Advocates Call for More Funding to School Nutrition
Boston Public Schools budget cuts have inspired outrage among some parents and students, most publicly demonstrated by a student walk-out earlier this month. But on March 23, when the Boston School Committee votes on its budget, more than dozen demonstrators will be there for another reason: to call for more funding for nutritious food in schools.
“Comparatively, it is better. Things definitely have improved,” says Stephanie Shapiro, a parent of two BPS students and subcommittee leader of the BPS Citywide Parent Council on Food and Nutrition. “Things are changing, but there’s underground things going on.”
Shapiro, along with her fellow advocates, relays stories of students leaving school to buy snack food; of principals selling junk food from their offices to at least keep students from over-paying at off-campus stores; of teachers keeping mini-fridges stocked with fruit and vegetables so their students have healthy food to eat; of home-packed lunches coming home mostly uneaten because lunch periods are too short. They want those things to change.
“BPS needs to become a national leader in providing healthy, fresh school food to its children, by increasing funding for school food and strengthening its nutrition policy,” says Joan Cannon, who works with anti-fast food campaign Value [the] Meal. “We really do think the city would be mistaken to overlook the importance of funding for nutritious food in schools.”
Cannon acknowledges that it’ll be an uphill battle, given BPS’ already volatile financial situation, but says that’s exactly why the issue matters: Cash-strapped schools are all the more likely to be approached by fast food corporations, ready to trade funding for marketing exposure. Add in the fact that many BPS students take advantage of universal free breakfast and lunch, thus eating most of their meals at school, and Cannon says it’s crucial that the food environment improve in Boston schools.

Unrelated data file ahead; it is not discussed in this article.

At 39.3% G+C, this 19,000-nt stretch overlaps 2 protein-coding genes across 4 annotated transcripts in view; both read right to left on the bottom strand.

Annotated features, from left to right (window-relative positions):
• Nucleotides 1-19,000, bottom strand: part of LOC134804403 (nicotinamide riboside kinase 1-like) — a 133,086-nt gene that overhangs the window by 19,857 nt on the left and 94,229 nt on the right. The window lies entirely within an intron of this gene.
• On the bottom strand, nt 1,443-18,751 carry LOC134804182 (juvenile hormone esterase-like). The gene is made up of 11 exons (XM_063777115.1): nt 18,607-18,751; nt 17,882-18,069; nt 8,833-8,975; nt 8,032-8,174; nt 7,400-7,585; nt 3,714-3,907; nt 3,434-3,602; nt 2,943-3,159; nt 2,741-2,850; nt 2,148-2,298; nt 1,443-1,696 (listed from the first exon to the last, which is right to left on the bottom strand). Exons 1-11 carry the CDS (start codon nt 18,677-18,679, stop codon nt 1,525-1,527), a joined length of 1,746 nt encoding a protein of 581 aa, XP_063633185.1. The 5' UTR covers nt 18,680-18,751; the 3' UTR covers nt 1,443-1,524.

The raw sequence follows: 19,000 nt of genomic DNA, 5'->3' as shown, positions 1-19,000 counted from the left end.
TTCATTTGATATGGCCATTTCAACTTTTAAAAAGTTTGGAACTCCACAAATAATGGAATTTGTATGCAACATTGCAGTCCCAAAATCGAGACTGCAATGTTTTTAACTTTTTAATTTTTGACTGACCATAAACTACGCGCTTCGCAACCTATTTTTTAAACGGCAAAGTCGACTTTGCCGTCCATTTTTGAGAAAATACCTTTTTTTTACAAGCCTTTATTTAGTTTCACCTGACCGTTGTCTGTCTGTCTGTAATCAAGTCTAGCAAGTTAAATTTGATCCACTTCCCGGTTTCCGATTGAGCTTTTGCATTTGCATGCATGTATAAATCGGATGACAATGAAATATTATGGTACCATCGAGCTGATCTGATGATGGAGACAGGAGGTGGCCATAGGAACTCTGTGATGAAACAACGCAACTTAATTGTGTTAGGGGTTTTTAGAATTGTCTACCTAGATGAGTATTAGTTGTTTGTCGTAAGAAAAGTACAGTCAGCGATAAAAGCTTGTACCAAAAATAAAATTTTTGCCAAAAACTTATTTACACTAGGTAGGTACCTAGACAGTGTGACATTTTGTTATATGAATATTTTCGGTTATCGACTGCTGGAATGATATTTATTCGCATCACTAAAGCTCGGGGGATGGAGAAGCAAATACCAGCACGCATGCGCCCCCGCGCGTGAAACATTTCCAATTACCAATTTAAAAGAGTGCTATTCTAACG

Nutrition in schools has improved considerably in recent years. Studies say snack options are getting healthier and sugary drinks are disappearing, and BPS has replaced fruit juice with whole fruit—one of a few “low-hanging fruit” changes, as Shapiro calls them. In fact, Boston has actually been lauded for being at the forefront of the school nutrition movement. But, from the perspective of advocates like Shapiro and Cannon, the work is far from over.
In an ideal world, they say, there would be a central kitchen where all BPS meals are prepared from scratch, to ensure freshness, quality, and nutrition. That’s unlikely to happen anytime soon due to financial constraints, but people like Rosanne Walsh, a BPS parent who volunteers to teach nutrition lessons in schools, says spreading health information still needs to be a priority.
“They’re really interested, whether they’re 5 or whether they’re 15,” Walsh says of the students in her lessons. “These kids are hungry, literally, to learn more, and it’s exciting. The challenge, of course, will be obtaining the funding, making it sustainable, and really advocating for making it part of the curriculum, because historically, nutrition is just a few hours a year.”